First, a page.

Here's a quick reminder that two important letters from the doomed ocean liner RMS Titanic are auctioning in Oceanside, New York, US, on March 2. They will sell alongside three early Titanic Marconigrams (radio telegrams).
Both manuscript letters were written by separate passengers aboard Titanic's doomed voyage when it struck an iceberg in 1912. One survived, while the other perished in the ship's sinking. Also remarkable is that one author refers to the other in his text...
Most valuable of the letters is a two-page manuscript handwritten on White Star Lines stationery. The author is John Edward Simpson, who didn't survive the disaster. Simpson was hired on April 6, 1912, as an assistant surgeon on the Titanic. He treated second and third-class passengers.
Penned to Simpson's mother, the note reads: "I am very well and am gradually getting settled in my new cabin, which is larger than my last." His letter, penned aboard Titanic on April 11 - four days before the sinking - is expected to bring $40,000-$50,000.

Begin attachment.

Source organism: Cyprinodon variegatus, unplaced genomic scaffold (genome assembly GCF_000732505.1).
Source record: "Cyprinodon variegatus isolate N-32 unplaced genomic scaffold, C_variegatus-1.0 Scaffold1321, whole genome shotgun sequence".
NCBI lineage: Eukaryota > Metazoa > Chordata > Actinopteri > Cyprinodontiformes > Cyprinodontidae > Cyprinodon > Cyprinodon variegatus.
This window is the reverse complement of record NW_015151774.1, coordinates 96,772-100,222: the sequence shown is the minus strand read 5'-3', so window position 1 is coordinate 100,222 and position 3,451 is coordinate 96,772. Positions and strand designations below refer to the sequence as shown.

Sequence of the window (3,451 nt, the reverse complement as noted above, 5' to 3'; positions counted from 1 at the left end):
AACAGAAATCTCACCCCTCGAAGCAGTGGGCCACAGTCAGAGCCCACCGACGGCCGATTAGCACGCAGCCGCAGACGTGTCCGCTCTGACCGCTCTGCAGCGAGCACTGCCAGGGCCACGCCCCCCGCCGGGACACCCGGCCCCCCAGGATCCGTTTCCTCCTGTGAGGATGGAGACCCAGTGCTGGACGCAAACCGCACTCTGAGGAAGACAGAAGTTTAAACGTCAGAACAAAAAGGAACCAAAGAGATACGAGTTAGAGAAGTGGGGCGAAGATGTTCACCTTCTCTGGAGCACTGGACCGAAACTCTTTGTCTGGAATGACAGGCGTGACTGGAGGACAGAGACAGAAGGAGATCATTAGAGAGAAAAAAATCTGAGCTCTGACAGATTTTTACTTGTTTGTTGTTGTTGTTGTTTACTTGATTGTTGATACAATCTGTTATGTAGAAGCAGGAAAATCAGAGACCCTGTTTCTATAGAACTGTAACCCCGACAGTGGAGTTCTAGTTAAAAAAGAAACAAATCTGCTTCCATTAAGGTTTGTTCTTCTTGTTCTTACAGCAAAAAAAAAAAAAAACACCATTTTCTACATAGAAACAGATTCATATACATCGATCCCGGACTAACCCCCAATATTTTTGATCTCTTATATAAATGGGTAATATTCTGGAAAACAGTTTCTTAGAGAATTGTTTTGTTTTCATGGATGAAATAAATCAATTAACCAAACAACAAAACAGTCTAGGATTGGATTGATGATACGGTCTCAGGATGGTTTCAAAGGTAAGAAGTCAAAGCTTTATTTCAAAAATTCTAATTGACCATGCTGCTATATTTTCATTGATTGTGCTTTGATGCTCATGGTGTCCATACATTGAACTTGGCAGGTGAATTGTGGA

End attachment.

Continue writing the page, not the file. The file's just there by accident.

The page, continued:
Survivor Charles Herbert Lightoller was a 2nd officer aboard the Titanic. His letter is typed rather than handwritten, is two pages long, and is boldly signed. Mr. Lightoller wrote his note aboard another ship the Adriatic on May 1, 1912.
It's certainly remarkable that each of these missives are appearing for sale in the same auction. Not only was Mr Lightoller likely the last man to have seen Mr Simpson alive, he also goes into a detailed account of the assistant surgeon's last hours alive.
"I may say that I was practically the last man to speak to Dr. Simpson, and on this occasion he was walking along the boat-deck in company with … They were perfectly calm in the knowledge they had done their duty."
Mr Lightoller's letter also notes that Mr Herbert displayed "a calm and cool exterior to the passengers." The second letter is also written on White Star Lines stationery. It carries a pre-sale estimate of $15,000-$20,000.